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Federal Court Rules in Favor of Preserving Retiree Fiduciary Rules

A U.S. federal judge has ruled in favor of maintaining a 2016 Department of Labor fiduciary rule to protect financial investment customers by requiring their advisors to act only in their clients’ best financial interest.

The court decision upheld a rule that obliges stockbrokers and financial professionals to disclose any conflicts of interests, like hidden fees and backend commissions. It is the second time a federal district court has defended the rule.

"The decision issued today is definitive and sends a message that ought to put a stake through the heart of industry's efforts to destroy this common-sense rule,” said Stephen Hall, the legal director at Better Markets, a nonprofit that promotes public interest in the financial markets.

The 81-page ruling came from Chief Judge Barbara Lynn for the U.S. District Court for the Northern District of Texas on February 8, 2017, just days after President Donald Trump ordered the Department of Labor to review the Obama-era rule.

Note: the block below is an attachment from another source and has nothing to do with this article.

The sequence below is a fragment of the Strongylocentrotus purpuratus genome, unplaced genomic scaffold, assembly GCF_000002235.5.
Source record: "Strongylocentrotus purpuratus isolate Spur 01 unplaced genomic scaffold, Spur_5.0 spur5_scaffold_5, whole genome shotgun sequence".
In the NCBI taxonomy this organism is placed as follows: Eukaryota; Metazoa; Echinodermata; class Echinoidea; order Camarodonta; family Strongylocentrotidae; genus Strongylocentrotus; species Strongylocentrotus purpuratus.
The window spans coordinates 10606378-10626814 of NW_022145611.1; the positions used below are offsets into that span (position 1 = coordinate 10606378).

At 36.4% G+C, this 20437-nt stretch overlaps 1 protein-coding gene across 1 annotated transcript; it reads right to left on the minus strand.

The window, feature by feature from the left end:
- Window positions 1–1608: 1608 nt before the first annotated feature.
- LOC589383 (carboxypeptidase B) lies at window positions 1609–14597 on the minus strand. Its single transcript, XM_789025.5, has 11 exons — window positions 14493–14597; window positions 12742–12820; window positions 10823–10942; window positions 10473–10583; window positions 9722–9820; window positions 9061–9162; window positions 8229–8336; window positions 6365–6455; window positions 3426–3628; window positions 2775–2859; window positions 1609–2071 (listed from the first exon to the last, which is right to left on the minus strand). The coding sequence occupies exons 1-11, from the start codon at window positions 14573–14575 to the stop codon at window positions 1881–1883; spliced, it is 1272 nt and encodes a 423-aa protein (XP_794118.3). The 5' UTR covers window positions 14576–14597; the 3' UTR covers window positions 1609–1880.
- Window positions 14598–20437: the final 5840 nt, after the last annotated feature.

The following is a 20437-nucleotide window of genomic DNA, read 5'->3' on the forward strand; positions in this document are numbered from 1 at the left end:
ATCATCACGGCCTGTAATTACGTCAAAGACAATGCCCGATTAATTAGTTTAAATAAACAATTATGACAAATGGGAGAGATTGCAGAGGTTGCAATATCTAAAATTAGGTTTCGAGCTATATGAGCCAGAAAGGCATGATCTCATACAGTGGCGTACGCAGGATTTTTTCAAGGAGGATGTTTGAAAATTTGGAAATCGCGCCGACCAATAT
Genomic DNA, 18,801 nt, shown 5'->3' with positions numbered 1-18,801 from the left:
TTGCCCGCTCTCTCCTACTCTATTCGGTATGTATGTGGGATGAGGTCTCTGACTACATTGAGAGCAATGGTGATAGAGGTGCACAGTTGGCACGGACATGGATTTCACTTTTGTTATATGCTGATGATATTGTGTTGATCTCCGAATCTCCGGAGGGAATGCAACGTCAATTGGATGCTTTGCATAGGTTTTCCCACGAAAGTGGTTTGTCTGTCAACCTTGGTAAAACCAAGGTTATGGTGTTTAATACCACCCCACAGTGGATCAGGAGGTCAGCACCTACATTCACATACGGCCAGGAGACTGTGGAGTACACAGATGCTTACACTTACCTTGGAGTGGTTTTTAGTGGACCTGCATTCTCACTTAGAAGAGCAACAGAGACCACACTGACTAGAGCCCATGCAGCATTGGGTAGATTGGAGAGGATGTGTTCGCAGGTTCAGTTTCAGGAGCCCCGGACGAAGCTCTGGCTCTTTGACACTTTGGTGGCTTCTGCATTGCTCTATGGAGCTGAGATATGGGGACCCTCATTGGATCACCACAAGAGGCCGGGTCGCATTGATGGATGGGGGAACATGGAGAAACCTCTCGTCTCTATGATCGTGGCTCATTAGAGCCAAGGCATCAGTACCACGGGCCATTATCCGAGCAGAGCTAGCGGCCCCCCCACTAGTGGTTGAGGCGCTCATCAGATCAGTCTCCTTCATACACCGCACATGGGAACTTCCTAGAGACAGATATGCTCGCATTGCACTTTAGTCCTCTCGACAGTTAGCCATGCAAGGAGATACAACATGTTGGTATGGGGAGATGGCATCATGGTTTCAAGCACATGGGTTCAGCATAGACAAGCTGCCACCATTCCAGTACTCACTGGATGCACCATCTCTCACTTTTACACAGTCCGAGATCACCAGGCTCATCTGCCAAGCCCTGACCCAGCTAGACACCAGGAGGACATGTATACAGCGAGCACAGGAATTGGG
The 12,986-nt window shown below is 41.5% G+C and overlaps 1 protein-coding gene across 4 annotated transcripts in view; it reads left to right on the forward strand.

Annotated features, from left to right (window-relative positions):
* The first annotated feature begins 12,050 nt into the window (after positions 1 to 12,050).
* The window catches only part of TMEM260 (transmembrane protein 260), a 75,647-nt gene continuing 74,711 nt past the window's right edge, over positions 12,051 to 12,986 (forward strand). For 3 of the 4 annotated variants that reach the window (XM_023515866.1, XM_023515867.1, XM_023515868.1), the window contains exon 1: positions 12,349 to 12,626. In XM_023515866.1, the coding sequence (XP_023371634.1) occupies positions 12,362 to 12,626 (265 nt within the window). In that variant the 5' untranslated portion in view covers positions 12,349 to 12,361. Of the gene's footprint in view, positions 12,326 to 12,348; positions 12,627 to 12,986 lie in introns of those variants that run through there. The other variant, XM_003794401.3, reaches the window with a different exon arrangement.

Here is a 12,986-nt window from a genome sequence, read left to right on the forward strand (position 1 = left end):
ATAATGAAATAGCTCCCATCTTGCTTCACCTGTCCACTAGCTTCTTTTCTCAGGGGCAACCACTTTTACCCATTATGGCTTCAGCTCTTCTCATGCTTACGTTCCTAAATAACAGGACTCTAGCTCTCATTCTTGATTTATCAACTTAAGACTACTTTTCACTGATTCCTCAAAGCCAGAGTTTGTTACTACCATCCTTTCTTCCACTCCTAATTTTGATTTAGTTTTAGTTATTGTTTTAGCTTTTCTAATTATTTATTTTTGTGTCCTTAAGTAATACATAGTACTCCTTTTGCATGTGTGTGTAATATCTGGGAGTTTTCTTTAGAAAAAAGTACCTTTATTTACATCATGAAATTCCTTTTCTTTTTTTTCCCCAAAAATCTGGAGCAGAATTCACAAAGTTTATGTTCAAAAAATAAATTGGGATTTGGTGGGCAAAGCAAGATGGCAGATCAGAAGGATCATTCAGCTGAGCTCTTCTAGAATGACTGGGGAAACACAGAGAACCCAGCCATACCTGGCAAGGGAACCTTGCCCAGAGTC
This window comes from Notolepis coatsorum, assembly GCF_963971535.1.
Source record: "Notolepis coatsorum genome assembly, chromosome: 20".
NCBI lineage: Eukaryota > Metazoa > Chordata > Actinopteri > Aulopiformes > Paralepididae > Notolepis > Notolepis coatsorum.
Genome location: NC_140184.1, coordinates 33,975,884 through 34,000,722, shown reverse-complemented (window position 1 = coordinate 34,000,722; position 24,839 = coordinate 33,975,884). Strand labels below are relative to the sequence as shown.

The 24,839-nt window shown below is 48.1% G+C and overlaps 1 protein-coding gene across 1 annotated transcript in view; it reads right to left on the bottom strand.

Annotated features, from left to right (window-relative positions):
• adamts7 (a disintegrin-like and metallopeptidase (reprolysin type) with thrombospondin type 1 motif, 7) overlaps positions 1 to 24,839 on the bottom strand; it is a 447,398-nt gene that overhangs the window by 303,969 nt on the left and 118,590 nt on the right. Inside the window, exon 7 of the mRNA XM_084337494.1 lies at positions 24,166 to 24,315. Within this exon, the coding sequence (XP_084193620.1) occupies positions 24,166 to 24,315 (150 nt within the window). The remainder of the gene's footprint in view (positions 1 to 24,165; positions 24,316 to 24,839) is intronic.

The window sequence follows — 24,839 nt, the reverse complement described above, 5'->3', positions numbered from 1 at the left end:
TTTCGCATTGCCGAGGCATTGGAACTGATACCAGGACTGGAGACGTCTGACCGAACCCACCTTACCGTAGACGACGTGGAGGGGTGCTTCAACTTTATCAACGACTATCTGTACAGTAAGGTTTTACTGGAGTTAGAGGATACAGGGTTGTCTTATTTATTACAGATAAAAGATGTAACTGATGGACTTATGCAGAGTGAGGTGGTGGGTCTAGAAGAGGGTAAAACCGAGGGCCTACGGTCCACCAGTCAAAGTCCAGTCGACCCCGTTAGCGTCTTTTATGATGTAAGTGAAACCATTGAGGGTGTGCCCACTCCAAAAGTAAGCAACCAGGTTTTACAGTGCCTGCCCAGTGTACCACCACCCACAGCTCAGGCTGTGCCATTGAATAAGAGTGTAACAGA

The president’s request has been widely interpreted as a move to delay or kill the consumer-friendly rule, as part of a larger effort to diminish government regulation of the financial sector.

The decision also comes as a blow to the financial and insurance service industry and groups that spent millions of dollars fighting to overturn it. The fiduciary rule restricts the ability to charge consumer fees to manage assets while at the same time being incentivized with additional, often undisclosed, fees for steering those assets into funds sponsored by companies offering brokers backend commissions.

Among the groups that sued over the Department of Labor rule were pro-business and Wall Street Groups, including: the U.S. Chamber of Commerce, the Financial Services Institute, the Financial Services Roundtable, the Insured Retirement Institute, and the Securities Industry and Financial Markets Association.

These groups expressed their disagreement with the latest court ruling and said in a joint statement that they would “pursue all of our available options to see that this rule is rescinded.”

On Feb. 9, the Trump Administration Department of Labor officials submitted a rule to the Office of Management and Budget in an effort to stall the regulation, slated to go into effect April 10.

The case could be appealed to a higher court amidst a long road of pending legal challenges.